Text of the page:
(Click to enlarge) Emiliania huxleyi. (Credit: Alison R. Taylor) Tiny marine algae can evolve fast enough to cope with climate change in a sign that some ocean life may be more resilient than thought to rising temperatures and acidification, a study showed. (From Scientific American / by Alistair Doyle)–Evolution is usually omitted in scientific projections of how global warming will affect the planet in coming decades because genetic changes happen too slowly to help larger creatures such as cod, tuna or whales. Sunday’s study found that a type of microscopic algae that can produce 500 generations a year – or more than one a day – can still thrive when exposed to warmer temperatures and levels of ocean acidification predicted for the mid-2100s. The Emiliania huxleyi phytoplankton studied are a main source of food for fish and other ocean life and also absorb large amounts of carbon dioxide, the main greenhouse gas, as they grow. Their huge blooms can sometimes be seen from space. “Evolutionary processes need to be considered when predicting the effects of a warming and acidifying ocean on phytoplankton,” according to the German-led study in the journal Nature Climate Change. (Scientific American is part of Nature Publishing Group.) Thorsten Reusch, an author of Sunday’s study at the GEOMAR Helmholtz-Centre for Ocean Research in Kiel, cautioned the findings about were only for one species of algae in a laboratory test, in water with no predators or disease. He said it was not an argument that global warming was less serious than expected. Longer-lived creatures, from fish to shellfish, would not be able to evolve their way out of trouble. A U.N. panel of scientists says that man-made greenhouse gases emitted into the atmosphere are warming the planet. And carbon dioxide, the main gas, turns into a weak acid when it dissolves in water, slowly acidifying the oceans. Last year, a study by 540 experts said that acidification was a silent storm in the oceans and threatening life from coral reefs to fish stocks. It said the seas could become 170 percent more acidic by 2100 compared to levels before the Industrial Revolution. Sunday’s study showed that algae, taken from water 15 degrees C (59 Fahrenheit) warm off Norway, tended to evolve to a smaller size in higher temperatures in experiments lasting more than a year but also grew faster, producing a larger mass overall. Stephen Palumbi, a professor of biology at Stanford University, said there was evidence that some coral reefs or sea urchins could be more resilient than expected to ocean changes. “What we don’t know is how far these mechanisms will go. I suspect personally that they will not solve the future climate problem because climate is changing far too fast.” “But perhaps these abilities will give some important marine life a few more decades than we previously thought,” he said. A U.N. panel of scientists says it is at least 95 percent probable that manmade emissions of greenhouse gases are the main cause of global warming since 1950, causing more heatwaves, droughts and rising sea levels. Opinion polls, however, indicate that many voters believe that natural variations are to blame. The mismatch between scientific and public opinion complicates a plan by almost 200 governments to work out a deal to limit global warming at a summit in late 2015 in Paris.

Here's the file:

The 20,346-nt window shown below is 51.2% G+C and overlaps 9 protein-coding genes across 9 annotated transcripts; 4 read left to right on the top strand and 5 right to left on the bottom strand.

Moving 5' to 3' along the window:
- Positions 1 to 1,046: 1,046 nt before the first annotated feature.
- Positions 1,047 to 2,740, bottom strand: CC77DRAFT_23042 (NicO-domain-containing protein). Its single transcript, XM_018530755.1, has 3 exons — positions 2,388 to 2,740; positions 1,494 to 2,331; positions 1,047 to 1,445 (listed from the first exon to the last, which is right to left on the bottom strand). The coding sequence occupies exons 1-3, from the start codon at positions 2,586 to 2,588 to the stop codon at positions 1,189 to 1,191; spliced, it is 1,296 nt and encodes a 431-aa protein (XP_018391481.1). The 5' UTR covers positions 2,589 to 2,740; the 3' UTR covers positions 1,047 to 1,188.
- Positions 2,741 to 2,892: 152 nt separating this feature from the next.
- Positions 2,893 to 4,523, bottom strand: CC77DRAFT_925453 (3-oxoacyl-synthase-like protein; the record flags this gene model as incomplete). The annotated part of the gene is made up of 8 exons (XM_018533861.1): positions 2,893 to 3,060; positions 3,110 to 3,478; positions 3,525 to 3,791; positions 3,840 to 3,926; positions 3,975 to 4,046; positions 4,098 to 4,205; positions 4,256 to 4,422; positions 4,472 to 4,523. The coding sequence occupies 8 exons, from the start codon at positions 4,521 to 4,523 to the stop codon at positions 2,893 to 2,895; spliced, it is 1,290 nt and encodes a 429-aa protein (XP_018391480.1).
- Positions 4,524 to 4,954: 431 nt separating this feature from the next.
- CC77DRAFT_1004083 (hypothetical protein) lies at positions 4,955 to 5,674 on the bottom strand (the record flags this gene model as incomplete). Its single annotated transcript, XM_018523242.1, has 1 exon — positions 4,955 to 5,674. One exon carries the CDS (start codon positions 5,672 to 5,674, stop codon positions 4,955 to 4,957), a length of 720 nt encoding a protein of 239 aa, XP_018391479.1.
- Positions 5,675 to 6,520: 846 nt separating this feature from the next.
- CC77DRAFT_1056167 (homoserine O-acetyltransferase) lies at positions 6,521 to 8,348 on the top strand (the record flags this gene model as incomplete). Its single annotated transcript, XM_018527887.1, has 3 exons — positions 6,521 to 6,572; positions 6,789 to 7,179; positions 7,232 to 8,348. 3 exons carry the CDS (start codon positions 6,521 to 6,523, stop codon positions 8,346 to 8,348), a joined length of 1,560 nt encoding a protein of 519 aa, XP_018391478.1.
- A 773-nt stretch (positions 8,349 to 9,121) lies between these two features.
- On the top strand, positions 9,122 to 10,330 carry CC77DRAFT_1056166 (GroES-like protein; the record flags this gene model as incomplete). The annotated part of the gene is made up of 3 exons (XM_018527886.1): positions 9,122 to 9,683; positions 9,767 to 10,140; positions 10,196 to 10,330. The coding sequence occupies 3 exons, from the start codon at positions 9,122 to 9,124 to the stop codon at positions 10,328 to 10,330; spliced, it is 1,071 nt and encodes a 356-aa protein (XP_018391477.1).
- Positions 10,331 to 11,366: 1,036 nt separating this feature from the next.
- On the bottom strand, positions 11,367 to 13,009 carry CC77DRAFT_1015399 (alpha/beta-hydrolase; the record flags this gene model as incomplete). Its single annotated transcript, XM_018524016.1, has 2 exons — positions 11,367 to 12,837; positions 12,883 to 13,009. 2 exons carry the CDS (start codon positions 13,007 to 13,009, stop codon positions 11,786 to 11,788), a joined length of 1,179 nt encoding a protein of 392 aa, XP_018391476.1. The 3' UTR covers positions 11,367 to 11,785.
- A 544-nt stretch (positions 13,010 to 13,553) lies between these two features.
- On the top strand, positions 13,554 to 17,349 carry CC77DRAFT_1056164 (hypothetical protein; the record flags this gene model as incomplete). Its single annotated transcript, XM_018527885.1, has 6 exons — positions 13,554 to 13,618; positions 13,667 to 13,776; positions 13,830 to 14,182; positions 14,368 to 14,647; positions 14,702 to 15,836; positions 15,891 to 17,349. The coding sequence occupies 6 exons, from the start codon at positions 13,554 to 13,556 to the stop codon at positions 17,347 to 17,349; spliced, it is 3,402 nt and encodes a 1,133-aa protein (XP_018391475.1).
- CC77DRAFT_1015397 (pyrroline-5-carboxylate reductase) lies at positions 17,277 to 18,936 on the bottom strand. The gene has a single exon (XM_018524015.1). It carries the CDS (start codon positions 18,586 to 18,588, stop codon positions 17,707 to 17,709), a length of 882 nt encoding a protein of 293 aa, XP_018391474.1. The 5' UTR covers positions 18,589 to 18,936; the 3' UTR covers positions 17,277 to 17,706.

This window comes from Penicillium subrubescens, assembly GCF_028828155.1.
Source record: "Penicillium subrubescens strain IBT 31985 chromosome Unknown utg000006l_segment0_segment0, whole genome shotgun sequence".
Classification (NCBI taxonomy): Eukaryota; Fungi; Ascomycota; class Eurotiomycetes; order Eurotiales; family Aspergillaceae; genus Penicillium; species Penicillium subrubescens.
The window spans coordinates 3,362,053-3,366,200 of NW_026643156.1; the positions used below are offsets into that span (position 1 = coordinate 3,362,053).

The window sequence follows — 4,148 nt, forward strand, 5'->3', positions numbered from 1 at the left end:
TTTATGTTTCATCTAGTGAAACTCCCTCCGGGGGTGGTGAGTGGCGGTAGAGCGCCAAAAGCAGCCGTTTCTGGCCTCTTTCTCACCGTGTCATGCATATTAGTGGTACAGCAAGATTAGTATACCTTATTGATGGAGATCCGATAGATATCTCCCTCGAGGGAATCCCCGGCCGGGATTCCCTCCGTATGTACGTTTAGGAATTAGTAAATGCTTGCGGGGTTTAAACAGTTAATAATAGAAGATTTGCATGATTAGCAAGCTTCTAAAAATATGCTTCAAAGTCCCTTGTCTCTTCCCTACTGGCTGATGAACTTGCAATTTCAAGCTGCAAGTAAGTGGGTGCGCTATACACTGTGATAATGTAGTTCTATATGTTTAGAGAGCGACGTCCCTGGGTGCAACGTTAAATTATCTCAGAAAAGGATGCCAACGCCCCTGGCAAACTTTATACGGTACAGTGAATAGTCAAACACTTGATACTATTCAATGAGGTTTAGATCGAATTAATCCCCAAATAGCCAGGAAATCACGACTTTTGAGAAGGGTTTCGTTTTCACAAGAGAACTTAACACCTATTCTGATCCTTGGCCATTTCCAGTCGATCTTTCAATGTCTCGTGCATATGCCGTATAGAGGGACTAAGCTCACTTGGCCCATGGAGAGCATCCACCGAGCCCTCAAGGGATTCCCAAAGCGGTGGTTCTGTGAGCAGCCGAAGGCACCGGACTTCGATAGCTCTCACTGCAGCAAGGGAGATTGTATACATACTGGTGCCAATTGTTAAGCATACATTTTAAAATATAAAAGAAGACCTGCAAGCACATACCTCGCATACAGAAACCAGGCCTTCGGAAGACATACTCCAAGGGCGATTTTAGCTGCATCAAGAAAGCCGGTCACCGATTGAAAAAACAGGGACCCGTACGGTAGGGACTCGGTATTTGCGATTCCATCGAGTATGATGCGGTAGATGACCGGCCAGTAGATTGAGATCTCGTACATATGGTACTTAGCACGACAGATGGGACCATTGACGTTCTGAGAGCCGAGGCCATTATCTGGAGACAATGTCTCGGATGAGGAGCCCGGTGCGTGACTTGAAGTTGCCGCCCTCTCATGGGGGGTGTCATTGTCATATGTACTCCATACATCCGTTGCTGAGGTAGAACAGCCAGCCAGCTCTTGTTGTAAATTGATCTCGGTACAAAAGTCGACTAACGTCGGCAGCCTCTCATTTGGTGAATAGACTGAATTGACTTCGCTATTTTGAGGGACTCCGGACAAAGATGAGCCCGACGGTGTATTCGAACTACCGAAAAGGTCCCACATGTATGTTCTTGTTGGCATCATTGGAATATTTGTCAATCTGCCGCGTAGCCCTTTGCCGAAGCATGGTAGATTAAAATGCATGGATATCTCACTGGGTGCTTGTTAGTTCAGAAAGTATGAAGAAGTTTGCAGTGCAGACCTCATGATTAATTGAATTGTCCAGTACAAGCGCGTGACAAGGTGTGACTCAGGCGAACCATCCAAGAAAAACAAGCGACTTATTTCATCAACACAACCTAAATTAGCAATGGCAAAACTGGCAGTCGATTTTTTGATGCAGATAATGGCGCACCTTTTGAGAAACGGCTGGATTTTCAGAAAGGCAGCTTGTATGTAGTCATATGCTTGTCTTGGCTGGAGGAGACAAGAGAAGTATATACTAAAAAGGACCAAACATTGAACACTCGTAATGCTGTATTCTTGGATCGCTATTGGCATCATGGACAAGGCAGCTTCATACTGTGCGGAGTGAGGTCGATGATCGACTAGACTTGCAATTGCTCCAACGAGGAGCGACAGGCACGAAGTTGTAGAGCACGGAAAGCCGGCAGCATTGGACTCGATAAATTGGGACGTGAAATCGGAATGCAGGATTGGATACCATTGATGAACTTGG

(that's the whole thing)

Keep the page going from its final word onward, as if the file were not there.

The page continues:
09/22/2014 - 10:05